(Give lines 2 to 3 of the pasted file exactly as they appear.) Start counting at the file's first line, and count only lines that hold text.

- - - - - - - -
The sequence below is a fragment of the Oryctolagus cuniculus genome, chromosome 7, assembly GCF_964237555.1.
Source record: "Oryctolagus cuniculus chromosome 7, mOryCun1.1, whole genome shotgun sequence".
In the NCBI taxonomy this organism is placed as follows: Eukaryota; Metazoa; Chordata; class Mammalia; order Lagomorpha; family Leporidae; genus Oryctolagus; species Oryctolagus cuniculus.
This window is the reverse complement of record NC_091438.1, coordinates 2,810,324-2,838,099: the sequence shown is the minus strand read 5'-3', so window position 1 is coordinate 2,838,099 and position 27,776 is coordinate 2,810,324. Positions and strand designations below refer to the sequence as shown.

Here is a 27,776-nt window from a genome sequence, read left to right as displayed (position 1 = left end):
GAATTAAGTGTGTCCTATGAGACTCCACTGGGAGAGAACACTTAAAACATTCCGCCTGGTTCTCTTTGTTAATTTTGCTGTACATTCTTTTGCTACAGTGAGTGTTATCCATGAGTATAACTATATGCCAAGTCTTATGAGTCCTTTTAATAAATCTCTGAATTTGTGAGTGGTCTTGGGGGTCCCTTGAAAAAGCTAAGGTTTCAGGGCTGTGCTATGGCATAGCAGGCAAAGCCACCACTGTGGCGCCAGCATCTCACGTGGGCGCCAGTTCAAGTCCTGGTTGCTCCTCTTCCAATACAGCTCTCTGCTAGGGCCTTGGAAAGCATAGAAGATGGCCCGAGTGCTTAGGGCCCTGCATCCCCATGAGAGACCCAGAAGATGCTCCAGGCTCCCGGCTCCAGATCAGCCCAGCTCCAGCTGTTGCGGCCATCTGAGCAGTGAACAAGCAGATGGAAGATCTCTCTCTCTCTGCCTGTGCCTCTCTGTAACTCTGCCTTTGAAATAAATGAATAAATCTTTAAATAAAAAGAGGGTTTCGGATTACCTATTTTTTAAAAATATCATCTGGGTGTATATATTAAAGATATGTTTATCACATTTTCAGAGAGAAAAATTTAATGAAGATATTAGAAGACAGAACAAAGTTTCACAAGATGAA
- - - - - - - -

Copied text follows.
Source record: "Oryctolagus cuniculus chromosome 7, mOryCun1.1, whole genome shotgun sequence".
In the NCBI taxonomy this organism is placed as follows: Eukaryota; Metazoa; Chordata; class Mammalia; order Lagomorpha; family Leporidae; genus Oryctolagus; species Oryctolagus cuniculus.